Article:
Facts for Consumers Some state laws give you even more rights than the FTC’s Cooling-Off Rule, and some local consumer offices can help you resolve your complaint. In addition, if you paid for your purchase with a credit card and a billing dispute arises about the purchase (for example, if the merchandise shipped was not what you ordered), you can notify the credit card company that you want to dispute the purchase. Under the Fair Credit Billing Act, the credit card company must acknowledge your dispute in writing and conduct a reasonable investigation of your problem. You may withhold payment of the amount in dispute, until the dispute is resolved. (You are still required to pay any part of your bill that is not in dispute.) To protect your rights under the Fair Credit Billing Act, you must send a written notice about the problem to the credit card company at the address for billing disputes specified on your billing statement within 60 days after the first bill containing the disputed amount is mailed to you. If the 60-day period has expired or if your dispute concerns the quality of the merchandise purchased, you may have other rights under the Act. If you have questions about the Fair Credit Billing Act, visit for the FTC’s brochure, Fair Credit Billing, or order a free copy by writing to: Consumer Response Center, Federal Trade Commission, Washington, DC 20580.

For More Information The FTC works for the consumer to prevent fraudulent, deceptive, and unfair business practices in the marketplace and to provide information to help consumers spot, stop, and avoid them. To file a complaint or to get free information on consumer issues, visit or call toll-free, 1-877-FTC-HELP (1-877-382-4357); TTY: 1-866-653-4261. The FTC enters Internet, telemarketing, identity theft, and other fraud-related complaints into Consumer Sentinel, a secure, online database available to hundreds of civil and criminal law enforcement agencies in the U.S. and abroad.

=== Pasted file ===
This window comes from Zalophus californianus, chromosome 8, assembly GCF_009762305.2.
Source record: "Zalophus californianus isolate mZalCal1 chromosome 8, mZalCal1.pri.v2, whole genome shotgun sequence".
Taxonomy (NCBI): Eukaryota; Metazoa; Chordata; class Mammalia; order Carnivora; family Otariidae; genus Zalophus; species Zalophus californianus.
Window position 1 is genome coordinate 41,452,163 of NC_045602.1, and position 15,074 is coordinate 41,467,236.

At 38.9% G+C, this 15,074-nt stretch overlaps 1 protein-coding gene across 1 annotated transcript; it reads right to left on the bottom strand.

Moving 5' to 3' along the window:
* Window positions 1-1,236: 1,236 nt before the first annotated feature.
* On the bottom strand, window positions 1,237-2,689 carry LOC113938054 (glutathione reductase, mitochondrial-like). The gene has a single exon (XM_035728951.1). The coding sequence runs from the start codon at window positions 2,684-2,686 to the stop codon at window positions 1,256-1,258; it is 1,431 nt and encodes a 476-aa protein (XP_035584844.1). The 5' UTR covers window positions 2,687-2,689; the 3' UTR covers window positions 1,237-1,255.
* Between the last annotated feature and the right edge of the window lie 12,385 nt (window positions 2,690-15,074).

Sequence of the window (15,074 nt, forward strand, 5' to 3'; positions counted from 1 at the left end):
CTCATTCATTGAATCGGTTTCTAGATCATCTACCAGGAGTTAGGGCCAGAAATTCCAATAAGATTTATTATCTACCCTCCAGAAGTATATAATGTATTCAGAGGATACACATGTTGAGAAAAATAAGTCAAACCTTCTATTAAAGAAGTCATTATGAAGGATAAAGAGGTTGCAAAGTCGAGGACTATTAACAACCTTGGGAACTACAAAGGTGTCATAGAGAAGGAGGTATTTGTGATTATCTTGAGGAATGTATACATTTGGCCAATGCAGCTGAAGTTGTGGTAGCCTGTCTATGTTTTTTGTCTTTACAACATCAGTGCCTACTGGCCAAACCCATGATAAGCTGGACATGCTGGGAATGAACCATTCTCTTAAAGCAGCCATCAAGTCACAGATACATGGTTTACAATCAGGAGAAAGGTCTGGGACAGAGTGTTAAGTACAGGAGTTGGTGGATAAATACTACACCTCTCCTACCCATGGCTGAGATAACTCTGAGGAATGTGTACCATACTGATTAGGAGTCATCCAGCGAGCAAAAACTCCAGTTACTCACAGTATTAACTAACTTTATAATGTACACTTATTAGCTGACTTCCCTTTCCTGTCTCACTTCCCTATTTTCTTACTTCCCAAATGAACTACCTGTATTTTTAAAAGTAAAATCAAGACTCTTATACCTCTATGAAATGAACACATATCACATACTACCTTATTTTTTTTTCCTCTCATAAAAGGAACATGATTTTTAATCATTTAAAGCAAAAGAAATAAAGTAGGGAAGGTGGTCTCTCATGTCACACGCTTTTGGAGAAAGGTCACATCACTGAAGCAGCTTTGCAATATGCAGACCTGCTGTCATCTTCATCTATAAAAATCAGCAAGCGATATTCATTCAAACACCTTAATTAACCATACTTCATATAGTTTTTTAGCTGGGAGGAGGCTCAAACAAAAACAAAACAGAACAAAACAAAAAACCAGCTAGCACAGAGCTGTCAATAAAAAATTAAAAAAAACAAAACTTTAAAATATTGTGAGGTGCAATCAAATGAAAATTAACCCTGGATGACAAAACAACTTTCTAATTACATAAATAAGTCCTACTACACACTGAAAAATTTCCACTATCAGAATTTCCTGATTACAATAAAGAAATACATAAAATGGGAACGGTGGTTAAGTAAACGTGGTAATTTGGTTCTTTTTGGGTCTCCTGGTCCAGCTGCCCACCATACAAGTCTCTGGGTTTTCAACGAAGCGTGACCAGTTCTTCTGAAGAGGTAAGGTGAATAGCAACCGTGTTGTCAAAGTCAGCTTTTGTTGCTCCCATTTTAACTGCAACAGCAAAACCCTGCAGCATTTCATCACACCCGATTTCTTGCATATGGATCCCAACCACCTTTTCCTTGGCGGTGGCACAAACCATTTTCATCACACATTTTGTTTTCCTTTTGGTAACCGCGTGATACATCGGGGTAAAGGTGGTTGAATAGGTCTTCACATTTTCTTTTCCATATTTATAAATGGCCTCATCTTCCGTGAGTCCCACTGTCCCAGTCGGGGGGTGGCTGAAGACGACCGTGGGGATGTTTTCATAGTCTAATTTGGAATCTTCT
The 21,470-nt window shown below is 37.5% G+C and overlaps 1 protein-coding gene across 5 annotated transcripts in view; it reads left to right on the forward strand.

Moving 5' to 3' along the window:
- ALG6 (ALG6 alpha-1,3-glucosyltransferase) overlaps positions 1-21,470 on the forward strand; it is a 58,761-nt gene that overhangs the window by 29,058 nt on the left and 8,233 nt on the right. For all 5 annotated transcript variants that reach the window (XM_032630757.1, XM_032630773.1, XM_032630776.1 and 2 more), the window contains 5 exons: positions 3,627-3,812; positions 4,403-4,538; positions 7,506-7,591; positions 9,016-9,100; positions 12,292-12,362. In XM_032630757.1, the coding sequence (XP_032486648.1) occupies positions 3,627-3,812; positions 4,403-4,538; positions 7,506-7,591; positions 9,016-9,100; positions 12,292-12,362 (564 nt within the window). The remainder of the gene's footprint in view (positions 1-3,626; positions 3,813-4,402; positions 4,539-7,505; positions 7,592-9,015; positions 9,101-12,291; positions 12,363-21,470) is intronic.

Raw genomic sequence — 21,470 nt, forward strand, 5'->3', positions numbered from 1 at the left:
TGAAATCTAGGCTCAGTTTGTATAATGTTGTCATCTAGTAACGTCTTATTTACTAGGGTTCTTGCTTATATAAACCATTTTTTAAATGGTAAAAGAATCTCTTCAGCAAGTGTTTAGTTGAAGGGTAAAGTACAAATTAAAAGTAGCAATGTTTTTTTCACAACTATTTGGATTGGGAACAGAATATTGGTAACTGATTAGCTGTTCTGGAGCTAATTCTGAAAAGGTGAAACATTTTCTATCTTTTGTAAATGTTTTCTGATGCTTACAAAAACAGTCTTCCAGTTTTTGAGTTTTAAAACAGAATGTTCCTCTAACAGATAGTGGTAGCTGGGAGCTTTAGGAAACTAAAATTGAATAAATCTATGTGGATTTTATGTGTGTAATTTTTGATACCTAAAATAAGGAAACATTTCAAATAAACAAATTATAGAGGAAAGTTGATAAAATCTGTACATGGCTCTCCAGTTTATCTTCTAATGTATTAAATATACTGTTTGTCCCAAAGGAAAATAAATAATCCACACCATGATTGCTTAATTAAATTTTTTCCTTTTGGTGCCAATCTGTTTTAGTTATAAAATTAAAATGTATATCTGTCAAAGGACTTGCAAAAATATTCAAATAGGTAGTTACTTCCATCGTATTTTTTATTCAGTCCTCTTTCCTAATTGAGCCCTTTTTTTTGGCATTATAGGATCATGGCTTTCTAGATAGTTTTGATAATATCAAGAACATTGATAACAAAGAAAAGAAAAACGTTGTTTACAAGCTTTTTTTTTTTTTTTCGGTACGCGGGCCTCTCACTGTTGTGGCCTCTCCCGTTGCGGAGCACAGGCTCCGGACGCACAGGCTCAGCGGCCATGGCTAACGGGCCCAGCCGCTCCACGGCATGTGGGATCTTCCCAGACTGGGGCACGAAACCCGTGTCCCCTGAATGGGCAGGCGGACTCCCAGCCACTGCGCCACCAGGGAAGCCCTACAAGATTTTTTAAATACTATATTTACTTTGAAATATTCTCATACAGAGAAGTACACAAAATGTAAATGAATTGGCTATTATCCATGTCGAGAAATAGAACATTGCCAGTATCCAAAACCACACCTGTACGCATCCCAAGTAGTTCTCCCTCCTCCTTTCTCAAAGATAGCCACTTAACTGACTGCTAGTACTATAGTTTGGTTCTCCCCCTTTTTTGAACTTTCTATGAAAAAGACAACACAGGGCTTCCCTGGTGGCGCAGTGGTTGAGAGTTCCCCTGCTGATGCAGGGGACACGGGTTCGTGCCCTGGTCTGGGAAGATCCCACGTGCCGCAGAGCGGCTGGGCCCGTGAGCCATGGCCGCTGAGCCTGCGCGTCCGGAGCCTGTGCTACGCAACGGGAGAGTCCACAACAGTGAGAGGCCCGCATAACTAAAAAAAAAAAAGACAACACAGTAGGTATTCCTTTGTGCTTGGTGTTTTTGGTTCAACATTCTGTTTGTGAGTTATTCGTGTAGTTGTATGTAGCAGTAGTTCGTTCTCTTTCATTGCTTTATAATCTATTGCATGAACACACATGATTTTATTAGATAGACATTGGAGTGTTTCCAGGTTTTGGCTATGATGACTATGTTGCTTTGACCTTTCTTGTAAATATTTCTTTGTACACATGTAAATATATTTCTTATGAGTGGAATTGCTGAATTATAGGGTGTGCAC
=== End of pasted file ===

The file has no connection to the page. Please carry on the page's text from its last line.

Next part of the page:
Facts for Consumers




Federal Trade Commission Bureau of Consumer Protection Division of Consumer and Business Education May 1996

FTC Consumer Alert Federal Trade Commission

Bureau of Consumer Protection

Division of Consumer & Business Education

“Free Trials” Aren’t Always Free A chance to try something out for free? What have you got to lose? If you’re interested in a particular product or service, trying before you buy might seem like a no-brainer. But what starts as a free trial — or for a very low cost — might end up costing you real money. The Federal Trade Commission, the nation’s consumer protection agency, wants you to know that some companies use free trials to sign you up for more products — sometimes lots of products — which can cost you lots of money as they bill you every month until you cancel.

Whiter Teeth? Flatter Stomach? Shinier Hair? Whether it’s for a teeth whitener, vitamin or kitchen gadget, all free trials eventually end. And typically, if you don’t want to buy what you’ve tried, you need to cancel or take some other action before the trial is up. If you don’t, you may be agreeing to buy more products. But some dishonest businesses make it tough to cancel, hiding the terms and conditions of their offers in teensy type, using pre-checked sign-up boxes as the default setting online, and putting conditions on returns and cancellations that are so strict it could be next to impossible to stop the deliveries and the billing. Or, the “free trial” might come with a small shipping and handling fee. You think you’re only paying a couple of dollars, but you’re really giving over your credit card information, resulting in much higher charges after the trial.